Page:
Conception Miles Davis

Album info

Album-Release:
1956

HRA-Release:
24.03.2016

Label: Concord Records

Genre: Jazz

Subgenre: Cool

Album including Album cover Booklet (PDF)

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  • 1Odjenar02:55
  • 2Hibeck03:09
  • 3Yesterdays02:29
  • 4Ezz-thetic02:56
  • 5Indian Summer02:37
  • 6Duet For Saxophone And Guitar02:41
  • 7Conception04:03
  • 8My Old Flame06:37
  • 9Intoit03:22
  • 10Prezervation02:45
  • 11I May Be Wrong03:30
  • 12So What02:44
  • Total Runtime39:48

Info for Conception

„A unique all-star set recorded in various combinations between 1949 and 1951, Conception is an underappreciated masterpiece of cerebral cool jazz. Although Miles Davis gets top billing, he appears on only half the album and then most often as a sideman with only occasional solos. Saxophonists Lee Konitz, Stan Getz, and Gerry Mulligan are the true stars of the album, with Konitz particularly shining. His two duets with guitarist Billy Bauer, a relaxed take on Victor Herbert's standard 'Indian Summer' and his own 'Duet for Saxophone and Guitar,' are outstanding examples of cool jazz as the term was originally understood before it came to signify new age-leaning elevator music; Konitz's solos in 'Indian Summer' disassemble the melody entirely while remaining accessibly tonal, and Bauer's filigree guitar lines stay clear of the uninspired comping of so many jazz guitarists while never sounding overly busy. Of the full-band pieces, Davis' solo spotlight on George Shearing's 'Conception' finds the trumpeter in transition from the still soundscapes of the Birth of the Cool sessions to the more aggressive playing of his Capitol sets, and Stan Getz's two showcases, the originals 'Prezervation' and 'Intoit,' feature the saxophonist in his early role as a committed Lester Young disciple, fronting a solid rhythm trio featuring the underrated pianist Al Haig. An excellent album featuring some outstanding and varied tracks, Conception is well worth seeking out.“ (Stewart Mason, AMG)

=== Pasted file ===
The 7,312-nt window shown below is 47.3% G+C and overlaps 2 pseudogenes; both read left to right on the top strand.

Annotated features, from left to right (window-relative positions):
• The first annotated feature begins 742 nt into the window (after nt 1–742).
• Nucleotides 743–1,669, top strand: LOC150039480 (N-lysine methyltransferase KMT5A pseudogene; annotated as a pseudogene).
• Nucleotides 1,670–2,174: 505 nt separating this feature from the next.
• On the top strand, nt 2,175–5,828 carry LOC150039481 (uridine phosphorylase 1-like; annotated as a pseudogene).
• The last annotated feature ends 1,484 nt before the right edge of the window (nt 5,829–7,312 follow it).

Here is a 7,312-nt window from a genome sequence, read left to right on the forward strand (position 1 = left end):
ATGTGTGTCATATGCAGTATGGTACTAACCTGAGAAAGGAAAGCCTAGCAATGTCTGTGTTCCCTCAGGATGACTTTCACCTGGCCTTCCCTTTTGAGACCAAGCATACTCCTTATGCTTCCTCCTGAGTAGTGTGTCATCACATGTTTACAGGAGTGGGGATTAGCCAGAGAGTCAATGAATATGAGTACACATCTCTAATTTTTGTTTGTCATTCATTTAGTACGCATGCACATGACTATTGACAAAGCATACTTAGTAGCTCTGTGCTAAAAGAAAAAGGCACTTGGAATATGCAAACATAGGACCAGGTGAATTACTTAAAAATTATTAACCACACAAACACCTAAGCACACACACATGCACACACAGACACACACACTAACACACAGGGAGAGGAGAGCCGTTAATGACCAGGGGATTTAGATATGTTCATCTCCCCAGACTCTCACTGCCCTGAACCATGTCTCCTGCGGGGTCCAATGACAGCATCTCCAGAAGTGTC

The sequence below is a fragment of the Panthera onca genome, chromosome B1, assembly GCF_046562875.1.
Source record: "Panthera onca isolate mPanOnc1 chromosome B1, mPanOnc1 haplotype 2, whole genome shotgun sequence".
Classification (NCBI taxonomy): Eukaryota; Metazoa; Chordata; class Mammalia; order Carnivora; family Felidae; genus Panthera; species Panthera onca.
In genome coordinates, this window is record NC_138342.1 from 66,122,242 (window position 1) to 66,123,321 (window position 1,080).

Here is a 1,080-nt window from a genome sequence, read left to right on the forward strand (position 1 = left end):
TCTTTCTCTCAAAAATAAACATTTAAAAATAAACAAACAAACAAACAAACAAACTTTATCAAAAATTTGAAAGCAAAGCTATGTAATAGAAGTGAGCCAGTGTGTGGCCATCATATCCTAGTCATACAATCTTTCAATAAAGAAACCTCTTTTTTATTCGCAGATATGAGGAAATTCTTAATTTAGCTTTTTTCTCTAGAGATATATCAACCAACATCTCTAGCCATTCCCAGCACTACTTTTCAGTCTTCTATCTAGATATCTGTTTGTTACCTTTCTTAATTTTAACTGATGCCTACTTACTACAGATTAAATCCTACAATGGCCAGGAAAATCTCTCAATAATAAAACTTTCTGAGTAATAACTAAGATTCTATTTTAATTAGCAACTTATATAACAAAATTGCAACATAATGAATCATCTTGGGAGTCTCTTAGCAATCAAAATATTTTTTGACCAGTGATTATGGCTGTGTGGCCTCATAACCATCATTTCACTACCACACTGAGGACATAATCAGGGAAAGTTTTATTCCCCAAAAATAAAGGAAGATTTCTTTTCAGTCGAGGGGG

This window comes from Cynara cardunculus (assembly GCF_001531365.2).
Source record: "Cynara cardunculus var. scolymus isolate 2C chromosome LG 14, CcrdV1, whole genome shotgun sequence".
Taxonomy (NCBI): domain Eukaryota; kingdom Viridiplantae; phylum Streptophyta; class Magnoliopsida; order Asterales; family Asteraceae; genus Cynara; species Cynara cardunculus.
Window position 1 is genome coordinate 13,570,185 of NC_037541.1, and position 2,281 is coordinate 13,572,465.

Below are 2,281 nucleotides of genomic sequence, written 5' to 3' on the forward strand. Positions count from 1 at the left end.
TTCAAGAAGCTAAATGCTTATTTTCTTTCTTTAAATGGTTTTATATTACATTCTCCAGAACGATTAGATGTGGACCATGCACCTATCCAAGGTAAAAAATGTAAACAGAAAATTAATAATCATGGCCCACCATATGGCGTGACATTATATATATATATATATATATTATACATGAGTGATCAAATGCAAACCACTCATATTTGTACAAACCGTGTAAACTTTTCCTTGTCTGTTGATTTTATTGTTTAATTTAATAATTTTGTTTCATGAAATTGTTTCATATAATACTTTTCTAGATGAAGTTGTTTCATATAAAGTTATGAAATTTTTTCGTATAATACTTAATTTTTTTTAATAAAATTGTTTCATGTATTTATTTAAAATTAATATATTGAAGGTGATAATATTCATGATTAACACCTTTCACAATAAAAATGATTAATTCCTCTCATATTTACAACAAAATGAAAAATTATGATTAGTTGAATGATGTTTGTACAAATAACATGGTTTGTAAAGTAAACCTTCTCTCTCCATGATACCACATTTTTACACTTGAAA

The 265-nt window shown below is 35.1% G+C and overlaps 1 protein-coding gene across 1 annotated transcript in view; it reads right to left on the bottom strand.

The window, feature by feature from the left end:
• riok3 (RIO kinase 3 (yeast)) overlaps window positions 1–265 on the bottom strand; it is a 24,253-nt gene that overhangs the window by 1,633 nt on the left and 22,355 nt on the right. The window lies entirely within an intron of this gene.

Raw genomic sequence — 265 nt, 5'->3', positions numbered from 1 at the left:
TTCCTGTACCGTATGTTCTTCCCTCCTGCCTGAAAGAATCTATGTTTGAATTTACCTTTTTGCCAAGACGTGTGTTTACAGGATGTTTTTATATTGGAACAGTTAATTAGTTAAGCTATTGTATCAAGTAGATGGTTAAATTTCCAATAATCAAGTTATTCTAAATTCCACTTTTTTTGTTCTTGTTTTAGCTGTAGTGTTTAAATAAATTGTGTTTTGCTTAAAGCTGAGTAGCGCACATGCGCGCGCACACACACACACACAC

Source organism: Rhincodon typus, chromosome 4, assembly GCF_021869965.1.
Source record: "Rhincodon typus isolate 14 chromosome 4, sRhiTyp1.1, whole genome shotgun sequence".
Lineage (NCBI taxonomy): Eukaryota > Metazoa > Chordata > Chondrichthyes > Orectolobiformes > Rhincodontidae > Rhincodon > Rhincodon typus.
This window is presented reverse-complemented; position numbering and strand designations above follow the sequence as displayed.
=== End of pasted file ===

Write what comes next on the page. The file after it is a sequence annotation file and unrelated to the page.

Miles Davis, trumpet
Sonny Rollins, tenor saxophone
Zoot Sims, tenor saxophone
Stan Getz, saxophone
Lee Konitz, saxophone
Charlie Kennedy, saxophone
Gerry Mulligan, saxophone
J.J. Johnson, trombone
Kai Winding, trombone
Walter Bishop, piano
Sal Mosca, piano
Al Haig, piano
Tony Aless, piano
Billy Bauer, guitar
Tommy Potter, bass
Arnold Fishkin, bass
Gene Ramey, bass
Chubby Jackson, bass
Art Blakey, drums
Roy Haynes, drums
Max Roach, drums
Stan Levey, drums
Don Lamond, drums
Chubby Jackson's Orchestra

Recorded at the Van Gelder Studio, Hackensack, New Jersey between June 21, 1949 and October 5, 1951
Produced by Bob Weinstock

Digitally remastered

Please Note: we do not offer the 192 kHz version of this album, because there is no audible difference to the 96 kHz version!

Trumpeter Miles Davis grew up in East St. Louis, Illinois, just across the river from St. Louis, Missouri. His parents were affluent, and had the means to support his musical studies as a boy. He began playing the cornet at age nine, and received his first trumpet at around twelve or thirteen. He studied classical technique, and focused mainly on using a rich, clear tone, something that helped define his sound in later years.

As a teenager, he played in various bands in St. Louis, which was rich with jazz, as big bands often stopped there on tours throughout the Midwest and southern states. The most important experience he had was when he was asked to play in the Billy Eckstine band for a week as a substitute. The group included Charlie Parker, Dizzy Gillespie, and Sara Vaughan. After playing with these stars, Davis knew he had to move to New York to be at the heart of the jazz scene.

In Pursuit of Parker: